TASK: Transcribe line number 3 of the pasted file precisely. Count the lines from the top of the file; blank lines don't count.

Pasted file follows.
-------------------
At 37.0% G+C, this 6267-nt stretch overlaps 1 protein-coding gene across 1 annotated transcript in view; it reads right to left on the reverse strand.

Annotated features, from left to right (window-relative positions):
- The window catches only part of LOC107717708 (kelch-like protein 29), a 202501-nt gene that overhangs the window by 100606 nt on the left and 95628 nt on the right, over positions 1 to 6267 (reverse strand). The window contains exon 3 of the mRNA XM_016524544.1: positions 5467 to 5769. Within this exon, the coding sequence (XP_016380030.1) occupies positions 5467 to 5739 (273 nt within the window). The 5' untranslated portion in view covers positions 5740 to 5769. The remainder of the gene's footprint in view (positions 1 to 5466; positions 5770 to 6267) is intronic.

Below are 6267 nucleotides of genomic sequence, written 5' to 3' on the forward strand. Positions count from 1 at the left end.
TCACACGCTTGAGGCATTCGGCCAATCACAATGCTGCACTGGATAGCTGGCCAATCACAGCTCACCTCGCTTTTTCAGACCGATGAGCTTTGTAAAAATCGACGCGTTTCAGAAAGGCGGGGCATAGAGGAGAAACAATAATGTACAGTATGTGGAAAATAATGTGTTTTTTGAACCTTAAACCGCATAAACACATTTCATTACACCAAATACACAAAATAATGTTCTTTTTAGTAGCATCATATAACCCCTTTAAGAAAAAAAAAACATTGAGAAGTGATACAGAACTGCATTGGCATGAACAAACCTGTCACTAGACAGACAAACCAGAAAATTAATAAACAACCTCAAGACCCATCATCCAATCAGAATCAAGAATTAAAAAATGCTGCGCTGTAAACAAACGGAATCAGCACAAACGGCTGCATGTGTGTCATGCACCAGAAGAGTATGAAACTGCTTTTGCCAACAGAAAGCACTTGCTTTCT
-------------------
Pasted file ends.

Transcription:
- The window catches only part of LOC107717708 (kelch-like protein 29), a 202501-nt gene that overhangs the window by 100606 nt on the left and 95628 nt on the right, over positions 1 to 6267 (reverse strand). The window contains exon 3 of the mRNA XM_016524544.1: positions 5467 to 5769. Within this exon, the coding sequence (XP_016380030.1) occupies positions 5467 to 5739 (273 nt within the window). The 5' untranslated portion in view covers positions 5740 to 5769. The remainder of the gene's footprint in view (positions 1 to 5466; positions 5770 to 6267) is intronic.